Americana Honey
February 2017

At the end of a dispiriting year, Italian photographer Francesco Jodice opened Cabaret Voltaire at the Gazelli Art House in London[1]. Jodice creates regional stories and looks at the paradigm of physical versus political geography; the results are perplexing landscapes that call into question contemporary issues in real and imagined scenarios. The exhibition surveyed four bodies of work within the two-storey Art House. At the top of the stairwell hung a photograph from the series Sunset Boulevard, a body of work that focuses on the mythology of the American West. The photograph is a fragmented alpine landscape, the left flank a radiant mountain range belonging to the vehicle wrap design of a trailer van, the right a mound of sand in graceful decay against which the trailer van is parked. It’s an eerie image of the contingency between noble and actual ruin.

I had just watched Andrea Arnold’s American Honey days earlier and its image of the American landscape pulsates with the same tone. A coming-of-age tale deeply rooted in the Americana tradition of “freewheeling abandon and raw independence,” American Honey follows a teenage magazine crew as they hop town-to-town across the American Midwest hustling for subscription sales[2]. Eighteen-year old Star (Sasha Lane) becomes the new girl of this group of reckless youths after buying the sales pitch of the group’s frontman Jake (Shia LaBeouf): “[This is] a business opportunity, we go door-to-door, we sell magazines, we, like, explore America.” Bowing to cinema vérité and documentary-style filmmaking, American Honey brings into question the contemporary geopolitics of the heartland of America[3].

American Honey profiles the underclass of America whose values are dictated by the dreams and methods of capitalism. With nothing to lose, Star easily sees Jake, a boy with a rattail in a dusty suit sporting a bejeweled phone, as an alluring form of escape. In reality, the crew makes money off of things nobody really cares about, and on their way to make money they rap about making more money (“I like to make money, get turnt”)[4]. Yet the scams Star is taught to memorize go against her naïve outsider morals, which causes tension between her and the group’s mob-boss manager Krystal (Riley Keough).

In willful defiance Star starts making money on her own terms. She hitches a ride with a posse of cowboy types and, instead of being roped into a precarious situation, succeeds in selling to them four-hundred dollars’ worth of magazine subscriptions. Later relishing in her achievement, Star stands up in a moving convertible and triumphantly yells, “I feel like I’m fucking America!” Self-sufficient and four-hundred dollars of honest-earned cash closer to something, she is America. In a next attempt, she practices the same formula but with a group of oil workers. When one of them bluntly offers to her a cool grand for a night, she takes it and prostitutes herself off to the sleazy middle-aged man in a pickup truck. This time the operative word is a verb and not an adjective. The oilman is the greedy and hollow underbelly of America and she’s fucking it. Dream-making colludes with capitalism.

NonethelessAmerican Honey is far from a cautionary tale on reckless choices and the death of dreams. It’s about strikingly real people in a country going through deep-seated change.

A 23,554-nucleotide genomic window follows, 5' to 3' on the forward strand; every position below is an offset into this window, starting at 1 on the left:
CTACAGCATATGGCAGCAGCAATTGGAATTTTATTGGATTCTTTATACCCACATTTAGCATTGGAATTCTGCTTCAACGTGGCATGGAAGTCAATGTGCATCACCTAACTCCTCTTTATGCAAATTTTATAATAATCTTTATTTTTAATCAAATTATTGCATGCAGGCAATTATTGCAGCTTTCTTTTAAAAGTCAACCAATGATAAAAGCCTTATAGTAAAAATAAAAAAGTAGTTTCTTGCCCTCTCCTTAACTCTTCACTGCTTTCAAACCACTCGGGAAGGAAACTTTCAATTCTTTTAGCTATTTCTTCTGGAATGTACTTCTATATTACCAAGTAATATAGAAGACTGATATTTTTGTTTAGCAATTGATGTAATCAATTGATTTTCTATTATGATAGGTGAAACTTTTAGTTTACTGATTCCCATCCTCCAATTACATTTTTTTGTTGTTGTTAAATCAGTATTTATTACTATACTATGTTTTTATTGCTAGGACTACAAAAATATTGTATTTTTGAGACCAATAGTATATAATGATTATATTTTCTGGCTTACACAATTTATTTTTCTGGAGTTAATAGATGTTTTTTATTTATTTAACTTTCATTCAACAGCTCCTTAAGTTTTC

During the announcement for his presidential campaign, Donald Trump said that the American Dream is dead. As enticing as it is to preach the obsolescence of a nationally-upheld value in times of crisis, the reason why it’s “dead” is because it was simply mythologized incorrectly: emphasizing hard work and personal achievement as the means to a successful life, when it should be about larger collectivist goals and shared purposes within a community. Whatever were her original grounds for entry—to make money, to gain Jake’s affections—Star ends up with a sense of belonging. That’s the underlying message of Jake’s original pitch: this is what we do, we want you to come join us.

The mythology of the American Dream paints the whole world as its road map leading to… somewhere. Critics have likened the journey of Star and the mag crew as such, a road-trip with no destination. Rather, like in Jodice’s Sunset Boulevard, their purpose is right upon their van. Even if they don’t know physically where they’re heading, they have already succeeded in attaining a feeling of place. It was always doubtful that a pluralistic American Dream could endure within a nation built upon the individual. In “an age still in search for community,” the mythologized American Dream is detrimental to the American Dream for community because the former runs on an obsolete model of class mobility and hinders individuals from sharing significant collective experiences[5]. At the end of the film, one of the crew members who sang exclusively rap-trap begins humming to the tune of Lady Antebellum’s “American Honey.” Slowly the whole crew joins and sings along and they reach full chorus. Quiet glances and telling smiles transform the cheesy country-pop song into a strangely appropriate and extremely poignant anthem. The wild, wild world that rolls by may be a desolate wasteland, but romantic yearning exists within. For there are two ways to look at Jodice’s Sunset Boulevard: ruination and decay, or a beginning just waiting to happen?


[2] Peter Yeung, Dazed Magazine, “60s Americana through the lens of Dennis Hopper,” July 15, 2014


[4] spotify:album:5EaxA24BbEOl54suZc8Kv4

[5] Suzanne Keller, “The American Dream of Community: An Unfinished Agenda”